In tomato plants under attack by the bacterial pathogen Pseudomonas syringae, the plasma membrane serine/threonine kinase Pto binds the intracellularly injected bacterial effector proteins AvrPto and AvrPtoB, initiating a cell death response that limits spread of the infection. Although Pto substrates have been identified in vitro, the specific pathways mediating this "hypersensitive response" (HR) are unclear (see Eckardt). Wu et al. mutated individual residues in the Pto P +1 loop (which has been implicated in AvrPto binding and in regulating cell signaling), thereby creating Pto mutants that, when expressed in Nicotiana benthamiana, constitutively elicited the HR independently of AvrPto. All of these mutations involved amino acids exposed on the Pto surface, and the authors used a combination of site-directed mutagenesis and structural analysis to define a contiguous patch of surface-exposed residues involved in Pto signaling. Mutation of residues within this patch led to a constitutive HR; moreover, most mutants were unable to bind to AvrPto and AvRPtoB. Although kinase activity of PTO was required for the AvrPto-dependent HR, it was not required for activation of HR by mutants that elicited the HR independently. Thus, the authors propose a new model for Pto activation of the HR in which Avr binding displaces a negative regulator from the patch and stimulates Pto kinase activity. This leads to a conformational change (mimicked in the constitutively active mutants) that is the trigger for activation of the HR pathway.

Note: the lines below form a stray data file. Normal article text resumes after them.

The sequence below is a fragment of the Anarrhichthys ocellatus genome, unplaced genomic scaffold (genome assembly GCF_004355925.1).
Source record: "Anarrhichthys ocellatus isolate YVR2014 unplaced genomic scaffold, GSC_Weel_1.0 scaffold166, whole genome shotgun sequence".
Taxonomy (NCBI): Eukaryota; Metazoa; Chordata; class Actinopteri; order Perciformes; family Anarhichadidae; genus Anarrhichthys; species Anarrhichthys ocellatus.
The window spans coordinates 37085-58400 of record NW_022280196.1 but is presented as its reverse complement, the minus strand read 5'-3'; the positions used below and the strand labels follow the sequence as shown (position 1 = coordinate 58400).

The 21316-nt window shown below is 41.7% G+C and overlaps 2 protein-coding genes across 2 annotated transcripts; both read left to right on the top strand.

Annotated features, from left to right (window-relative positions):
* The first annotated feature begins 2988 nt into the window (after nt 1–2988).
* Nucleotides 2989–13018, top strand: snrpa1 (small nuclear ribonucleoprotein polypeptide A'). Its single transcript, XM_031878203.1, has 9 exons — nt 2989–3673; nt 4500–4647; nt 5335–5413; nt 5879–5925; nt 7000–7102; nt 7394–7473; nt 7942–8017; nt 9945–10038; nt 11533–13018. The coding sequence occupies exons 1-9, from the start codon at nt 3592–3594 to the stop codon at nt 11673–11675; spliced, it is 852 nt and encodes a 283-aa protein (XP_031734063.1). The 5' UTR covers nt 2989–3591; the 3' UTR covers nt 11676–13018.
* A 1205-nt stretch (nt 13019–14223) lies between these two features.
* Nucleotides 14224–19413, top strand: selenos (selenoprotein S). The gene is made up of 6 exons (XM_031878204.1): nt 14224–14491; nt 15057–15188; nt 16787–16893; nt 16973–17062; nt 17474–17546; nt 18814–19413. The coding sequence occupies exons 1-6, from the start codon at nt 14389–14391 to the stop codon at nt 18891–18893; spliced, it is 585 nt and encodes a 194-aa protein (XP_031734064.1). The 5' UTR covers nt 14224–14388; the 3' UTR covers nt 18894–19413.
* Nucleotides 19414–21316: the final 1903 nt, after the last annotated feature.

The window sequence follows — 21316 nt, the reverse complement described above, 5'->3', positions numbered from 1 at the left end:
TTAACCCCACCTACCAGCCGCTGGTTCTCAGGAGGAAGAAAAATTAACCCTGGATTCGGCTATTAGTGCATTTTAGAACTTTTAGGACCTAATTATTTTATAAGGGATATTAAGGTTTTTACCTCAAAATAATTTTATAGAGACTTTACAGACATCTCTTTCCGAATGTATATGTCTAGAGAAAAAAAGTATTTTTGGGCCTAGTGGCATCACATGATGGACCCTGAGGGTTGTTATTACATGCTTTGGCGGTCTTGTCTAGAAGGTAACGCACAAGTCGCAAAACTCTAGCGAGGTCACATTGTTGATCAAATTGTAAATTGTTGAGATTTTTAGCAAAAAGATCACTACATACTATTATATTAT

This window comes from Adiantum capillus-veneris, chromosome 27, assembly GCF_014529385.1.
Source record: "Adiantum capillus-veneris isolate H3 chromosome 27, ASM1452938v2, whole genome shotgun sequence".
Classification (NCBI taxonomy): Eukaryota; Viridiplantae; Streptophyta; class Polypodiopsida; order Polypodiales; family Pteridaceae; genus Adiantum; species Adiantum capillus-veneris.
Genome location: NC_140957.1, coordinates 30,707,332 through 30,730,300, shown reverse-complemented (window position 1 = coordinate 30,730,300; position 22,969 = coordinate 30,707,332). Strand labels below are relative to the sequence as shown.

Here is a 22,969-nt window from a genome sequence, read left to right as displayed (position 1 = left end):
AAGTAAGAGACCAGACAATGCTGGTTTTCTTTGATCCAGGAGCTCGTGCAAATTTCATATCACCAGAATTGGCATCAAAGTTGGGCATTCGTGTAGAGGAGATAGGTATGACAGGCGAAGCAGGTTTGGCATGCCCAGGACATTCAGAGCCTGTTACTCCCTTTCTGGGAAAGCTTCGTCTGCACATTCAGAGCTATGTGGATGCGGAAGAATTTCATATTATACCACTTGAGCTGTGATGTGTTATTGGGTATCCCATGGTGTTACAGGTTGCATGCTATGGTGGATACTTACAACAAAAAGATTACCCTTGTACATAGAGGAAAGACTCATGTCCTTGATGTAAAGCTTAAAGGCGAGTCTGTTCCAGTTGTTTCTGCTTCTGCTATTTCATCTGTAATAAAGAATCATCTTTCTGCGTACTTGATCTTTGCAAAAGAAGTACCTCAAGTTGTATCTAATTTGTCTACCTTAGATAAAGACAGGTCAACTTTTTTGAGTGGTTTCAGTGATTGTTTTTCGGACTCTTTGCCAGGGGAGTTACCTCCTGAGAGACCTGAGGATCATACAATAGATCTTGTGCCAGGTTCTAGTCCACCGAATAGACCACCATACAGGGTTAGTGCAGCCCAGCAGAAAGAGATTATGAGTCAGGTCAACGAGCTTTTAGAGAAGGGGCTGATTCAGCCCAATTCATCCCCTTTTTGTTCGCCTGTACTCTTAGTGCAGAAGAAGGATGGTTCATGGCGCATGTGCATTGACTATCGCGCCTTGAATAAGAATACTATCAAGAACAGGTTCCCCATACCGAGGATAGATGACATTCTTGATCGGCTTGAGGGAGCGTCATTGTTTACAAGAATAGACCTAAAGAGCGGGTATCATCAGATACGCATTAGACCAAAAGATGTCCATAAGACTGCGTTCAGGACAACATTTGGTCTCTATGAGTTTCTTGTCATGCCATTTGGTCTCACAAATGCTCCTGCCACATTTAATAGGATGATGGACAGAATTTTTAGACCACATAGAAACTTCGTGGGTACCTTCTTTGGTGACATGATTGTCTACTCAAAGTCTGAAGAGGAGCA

A.-J. Wu, V. M. E. Andriotis, M. C. Durrant, J. P. Rathjen, A patch of surface-exposed residues mediates negative regulation of immune signaling by tomato Pto kinase. Plant Cell 16, 2809-2821 (2004). [Abstract] [Full Text]
N. A. Eckardt, Mechanism of Pto-mediated disease resistance: Structural analysis provides a new model. Plant Cell 16, 2543-2545 (2004). [Full Text]